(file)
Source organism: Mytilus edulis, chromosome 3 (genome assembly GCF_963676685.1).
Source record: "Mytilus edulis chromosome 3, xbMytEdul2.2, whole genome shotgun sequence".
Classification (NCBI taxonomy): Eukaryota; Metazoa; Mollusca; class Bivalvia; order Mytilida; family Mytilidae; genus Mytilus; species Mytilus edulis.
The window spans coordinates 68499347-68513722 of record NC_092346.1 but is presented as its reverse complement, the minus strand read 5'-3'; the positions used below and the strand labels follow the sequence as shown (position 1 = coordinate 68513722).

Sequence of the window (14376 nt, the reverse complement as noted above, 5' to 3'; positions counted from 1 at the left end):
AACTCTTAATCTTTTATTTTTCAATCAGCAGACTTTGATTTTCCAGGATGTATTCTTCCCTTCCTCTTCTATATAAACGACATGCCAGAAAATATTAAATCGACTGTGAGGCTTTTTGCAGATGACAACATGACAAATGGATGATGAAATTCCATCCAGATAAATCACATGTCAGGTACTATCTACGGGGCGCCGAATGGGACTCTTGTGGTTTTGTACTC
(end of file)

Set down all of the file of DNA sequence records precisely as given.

Source organism: Mytilus edulis, chromosome 3 (genome assembly GCF_963676685.1).
Source record: "Mytilus edulis chromosome 3, xbMytEdul2.2, whole genome shotgun sequence".
Classification (NCBI taxonomy): Eukaryota; Metazoa; Mollusca; class Bivalvia; order Mytilida; family Mytilidae; genus Mytilus; species Mytilus edulis.
The window spans coordinates 68499347-68513722 of record NC_092346.1 but is presented as its reverse complement, the minus strand read 5'-3'; the positions used below and the strand labels follow the sequence as shown (position 1 = coordinate 68513722).

Sequence of the window (14376 nt, the reverse complement as noted above, 5' to 3'; positions counted from 1 at the left end):
AACTCTTAATCTTTTATTTTTCAATCAGCAGACTTTGATTTTCCAGGATGTATTCTTCCCTTCCTCTTCTATATAAACGACATGCCAGAAAATATTAAATCGACTGTGAGGCTTTTTGCAGATGACAACATGACAAATGGATGATGAAATTCCATCCAGATAAATCACATGTCAGGTACTATCTACGGGGCGCCGAATGGGACTCTTGTGGTTTTGTACTC